In Meeting, Bush to Press Putin on Democracy in Russia

Posted in Russia | 24-Feb-05 | Source: The New York Times

U.S. President George W. Bush, left, and the Russian President Vladimir Putin meet in the castle in Bratislava, Slovakia, Thursday, Feb. 24, 2005.

BRATISLAVA (Reuters) - George W. Bush will question Vladimir Putin about what the West sees as Moscow's backsliding on democracy at a summit on Thursday that could bring a new, chillier tone to U.S.-Russian relations.

The two presidents, who call each other by their first names, will meet in Slovakia in central Europe for 90 minutes of talks on issues ranging from Iran's nuclear ambitions to Russia's ties with former fellow Soviet republics.

A senior Bush administration official said the leaders would announce agreements on safeguarding nuclear materials and increasing nuclear security cooperation, as well as an effort to limit the spread of shoulder-fired missiles.

The nuclear agreements, the official said, were to ``secure the nuclear arsenals of both countries to protect against terrorism.''

He stressed that both governments had an active cooperative spirit, despite Bush's remarks in Brussels at the start of his trip to Europe this week that Putin had to ``renew a commitment to democracy and the rule of law.''

Despite Bush's tough rhetoric, his behind-the-scenes message may be a softer one, reflecting his personal respect for Putin.

The challenge for Bush is to get the democracy message across without causing a rift that could damage relations in other areas, such as efforts to convince North Korea and Iran to give up ambitions for nuclear weapons.

``I look forward to talking to him about his decision-making process,'' Bush said in Germany on Wednesday.

Pro-democracy groups are hoping Bush will make some headway.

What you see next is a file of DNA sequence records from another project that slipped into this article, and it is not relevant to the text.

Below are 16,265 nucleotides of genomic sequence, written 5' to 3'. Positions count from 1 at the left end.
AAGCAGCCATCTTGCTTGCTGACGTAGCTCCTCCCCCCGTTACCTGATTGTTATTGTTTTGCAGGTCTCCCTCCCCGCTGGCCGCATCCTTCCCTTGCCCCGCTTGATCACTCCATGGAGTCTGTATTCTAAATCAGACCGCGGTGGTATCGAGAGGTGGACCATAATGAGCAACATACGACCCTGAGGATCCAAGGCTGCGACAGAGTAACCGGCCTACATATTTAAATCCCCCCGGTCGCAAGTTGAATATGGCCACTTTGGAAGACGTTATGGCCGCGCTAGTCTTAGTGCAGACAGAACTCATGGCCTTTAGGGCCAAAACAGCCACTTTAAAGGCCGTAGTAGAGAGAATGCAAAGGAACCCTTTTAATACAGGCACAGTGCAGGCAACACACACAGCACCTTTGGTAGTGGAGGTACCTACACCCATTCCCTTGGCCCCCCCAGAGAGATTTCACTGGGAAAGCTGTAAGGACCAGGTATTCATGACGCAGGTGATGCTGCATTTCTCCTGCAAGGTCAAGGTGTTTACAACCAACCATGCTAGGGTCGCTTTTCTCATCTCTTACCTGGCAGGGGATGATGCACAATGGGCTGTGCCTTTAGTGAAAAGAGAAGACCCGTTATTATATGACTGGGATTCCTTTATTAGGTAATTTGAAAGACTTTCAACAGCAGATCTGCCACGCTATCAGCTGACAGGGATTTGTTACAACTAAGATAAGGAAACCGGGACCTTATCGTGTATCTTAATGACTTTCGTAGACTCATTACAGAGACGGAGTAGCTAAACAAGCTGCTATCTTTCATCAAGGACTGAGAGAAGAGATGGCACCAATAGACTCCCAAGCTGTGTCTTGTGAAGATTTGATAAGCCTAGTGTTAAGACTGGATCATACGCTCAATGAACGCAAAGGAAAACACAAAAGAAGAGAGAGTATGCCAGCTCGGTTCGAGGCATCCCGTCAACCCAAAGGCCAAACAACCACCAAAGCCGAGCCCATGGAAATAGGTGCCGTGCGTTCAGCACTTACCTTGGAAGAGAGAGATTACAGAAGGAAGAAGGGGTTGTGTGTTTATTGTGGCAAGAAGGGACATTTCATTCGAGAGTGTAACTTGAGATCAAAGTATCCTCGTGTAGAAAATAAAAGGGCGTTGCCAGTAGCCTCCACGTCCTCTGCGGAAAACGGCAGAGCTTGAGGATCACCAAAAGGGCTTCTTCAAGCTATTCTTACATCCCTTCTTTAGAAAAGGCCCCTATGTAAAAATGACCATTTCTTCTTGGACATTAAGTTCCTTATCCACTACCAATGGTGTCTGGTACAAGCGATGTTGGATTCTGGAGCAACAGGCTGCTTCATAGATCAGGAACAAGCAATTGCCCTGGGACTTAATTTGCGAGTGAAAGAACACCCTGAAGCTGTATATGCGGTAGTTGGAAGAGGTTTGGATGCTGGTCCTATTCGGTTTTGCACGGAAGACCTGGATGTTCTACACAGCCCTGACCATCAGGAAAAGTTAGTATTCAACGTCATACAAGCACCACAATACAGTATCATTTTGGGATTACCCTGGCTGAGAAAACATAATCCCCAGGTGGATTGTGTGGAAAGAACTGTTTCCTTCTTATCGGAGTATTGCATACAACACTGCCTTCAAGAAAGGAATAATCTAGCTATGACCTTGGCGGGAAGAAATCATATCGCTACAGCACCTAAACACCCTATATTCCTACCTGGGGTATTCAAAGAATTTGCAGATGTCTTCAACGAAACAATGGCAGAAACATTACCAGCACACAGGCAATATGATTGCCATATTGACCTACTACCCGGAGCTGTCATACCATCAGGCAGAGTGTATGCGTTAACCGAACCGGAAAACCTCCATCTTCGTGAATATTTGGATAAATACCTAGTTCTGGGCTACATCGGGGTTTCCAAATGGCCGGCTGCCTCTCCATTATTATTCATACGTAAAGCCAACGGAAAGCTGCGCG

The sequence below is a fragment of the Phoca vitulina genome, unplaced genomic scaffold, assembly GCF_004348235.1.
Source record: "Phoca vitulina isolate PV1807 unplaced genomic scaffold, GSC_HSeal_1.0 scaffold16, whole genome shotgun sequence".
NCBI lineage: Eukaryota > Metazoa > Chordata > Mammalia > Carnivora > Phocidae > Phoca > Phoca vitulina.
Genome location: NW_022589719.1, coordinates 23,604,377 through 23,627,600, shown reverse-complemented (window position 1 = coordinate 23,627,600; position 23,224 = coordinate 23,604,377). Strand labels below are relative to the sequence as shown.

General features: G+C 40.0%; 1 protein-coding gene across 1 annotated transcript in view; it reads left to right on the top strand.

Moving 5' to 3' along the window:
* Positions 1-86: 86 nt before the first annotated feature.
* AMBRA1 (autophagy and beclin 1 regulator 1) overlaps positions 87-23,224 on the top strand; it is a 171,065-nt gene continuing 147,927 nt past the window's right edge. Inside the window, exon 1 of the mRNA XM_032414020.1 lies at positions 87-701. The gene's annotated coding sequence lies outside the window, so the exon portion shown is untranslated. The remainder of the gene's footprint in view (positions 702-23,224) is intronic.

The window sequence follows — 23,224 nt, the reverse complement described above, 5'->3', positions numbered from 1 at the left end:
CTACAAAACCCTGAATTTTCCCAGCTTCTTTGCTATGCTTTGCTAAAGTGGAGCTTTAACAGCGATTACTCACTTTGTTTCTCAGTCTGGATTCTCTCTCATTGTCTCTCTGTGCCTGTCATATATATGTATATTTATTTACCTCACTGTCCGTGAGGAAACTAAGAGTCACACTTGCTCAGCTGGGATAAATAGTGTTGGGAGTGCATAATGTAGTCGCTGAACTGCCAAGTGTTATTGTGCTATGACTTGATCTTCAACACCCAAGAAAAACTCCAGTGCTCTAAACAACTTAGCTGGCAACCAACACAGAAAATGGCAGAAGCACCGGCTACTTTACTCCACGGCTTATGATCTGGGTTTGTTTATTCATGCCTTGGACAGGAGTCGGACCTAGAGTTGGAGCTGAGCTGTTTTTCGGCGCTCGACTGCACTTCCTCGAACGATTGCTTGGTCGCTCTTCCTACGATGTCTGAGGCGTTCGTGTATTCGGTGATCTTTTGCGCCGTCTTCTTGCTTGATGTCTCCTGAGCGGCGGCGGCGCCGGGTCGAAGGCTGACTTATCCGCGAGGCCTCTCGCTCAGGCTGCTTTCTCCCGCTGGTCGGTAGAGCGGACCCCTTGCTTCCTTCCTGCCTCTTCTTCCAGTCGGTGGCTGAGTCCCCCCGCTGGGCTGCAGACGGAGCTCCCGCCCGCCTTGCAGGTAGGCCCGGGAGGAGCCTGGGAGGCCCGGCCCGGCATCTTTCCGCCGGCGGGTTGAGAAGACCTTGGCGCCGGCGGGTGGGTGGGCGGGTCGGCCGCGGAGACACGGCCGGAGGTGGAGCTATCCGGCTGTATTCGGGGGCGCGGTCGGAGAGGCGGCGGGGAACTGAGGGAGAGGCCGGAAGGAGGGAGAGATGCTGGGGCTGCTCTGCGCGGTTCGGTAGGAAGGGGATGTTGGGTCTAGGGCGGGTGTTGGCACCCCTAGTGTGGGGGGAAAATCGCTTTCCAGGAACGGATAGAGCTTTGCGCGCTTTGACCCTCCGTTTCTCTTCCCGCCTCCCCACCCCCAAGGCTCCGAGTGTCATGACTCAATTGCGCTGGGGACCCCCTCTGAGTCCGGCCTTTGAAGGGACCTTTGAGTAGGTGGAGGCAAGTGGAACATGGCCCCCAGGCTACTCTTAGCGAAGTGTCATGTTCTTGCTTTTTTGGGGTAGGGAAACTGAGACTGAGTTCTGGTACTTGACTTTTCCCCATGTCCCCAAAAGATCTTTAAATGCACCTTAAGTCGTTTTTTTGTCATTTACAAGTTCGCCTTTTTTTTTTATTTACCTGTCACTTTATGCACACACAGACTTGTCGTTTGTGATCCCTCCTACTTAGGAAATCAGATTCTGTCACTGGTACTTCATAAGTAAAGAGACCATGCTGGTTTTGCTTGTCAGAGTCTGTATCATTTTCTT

``There has been a rise in undemocratic Russia at home and anti-democratic Russia abroad,'' Bruce Jackson, head of Project on Transitional Democracies, a pro-democracy group active in the former Soviet Union, said on the eve of the summit.

Bush's meeting with Putin will follow three days of fence-mending with European leaders who opposed the war in Iraq in an attempt to revitalize frayed transatlantic alliance.

In a sign both sides were finally putting past disagreements behind them, Bush and German Chancellor Gerhard Schroeder, a leading critic of the war, vowed on Wednesday to rebuild their partnership.

Bush begins his day by meeting Slovak leaders and will speak in a town square to praise the 12-year-old country, once part of Czechoslovakia, as an example of democracy and the peace it can bring. He is the first U.S. president to visit.


After meeting Slovak Prime Minister Mikulas Dzurinda in Bratislava, Bush said Europe and the United States saw eye to eye in a dispute with Iran over its nuclear ambitions and that this could speed a solution.

``Hopefully we'll be able to reach a diplomatic solution,'' he said. ``I know we're all on the same page on this issue.''

The U.S.-Russian meeting comes amid growing concern in the West that the Russian president may be backsliding on democracy.

Western and Russian civil rights campaigners accuse Putin of restricting democracy by abolishing the election of provincial governors, pursuing a legal vendetta against the Yukos oil company and tightening the Kremlin's grip on the media.

They also fear he is trying to stifle democratic changes across the ex-Soviet bloc, with Russian reluctance to accept free elections in Ukraine often cited as the latest example.

Putin's defense has been that Russia must adapt democracy to its own conditions.

A senior Bush administration official, pointing to Putin's statements to Bush in previous meetings that the Russian people have a long history of strong Czars, was skeptical.

``I always get suspicious when people put any adjective in front of democracy -- people's democracy, proletarian democracy, Aryan democracy, managed democracy,'' he said.

Recently the Russian leader has irritated Washington by seeking to sell surface-to-air missiles to Syria and declaring that Iran was not developing a nuclear weapon, which the United States says it is.

Bush set the tone for the meeting with his call for Putin to renew a commitment to democracy and by expressing concern about press freedom in Russia and differences between Moscow and ex-Soviet countries trying to build closer ties with the West such as the Baltic states, the new NATO members Lithuania, Latvia and Estonia.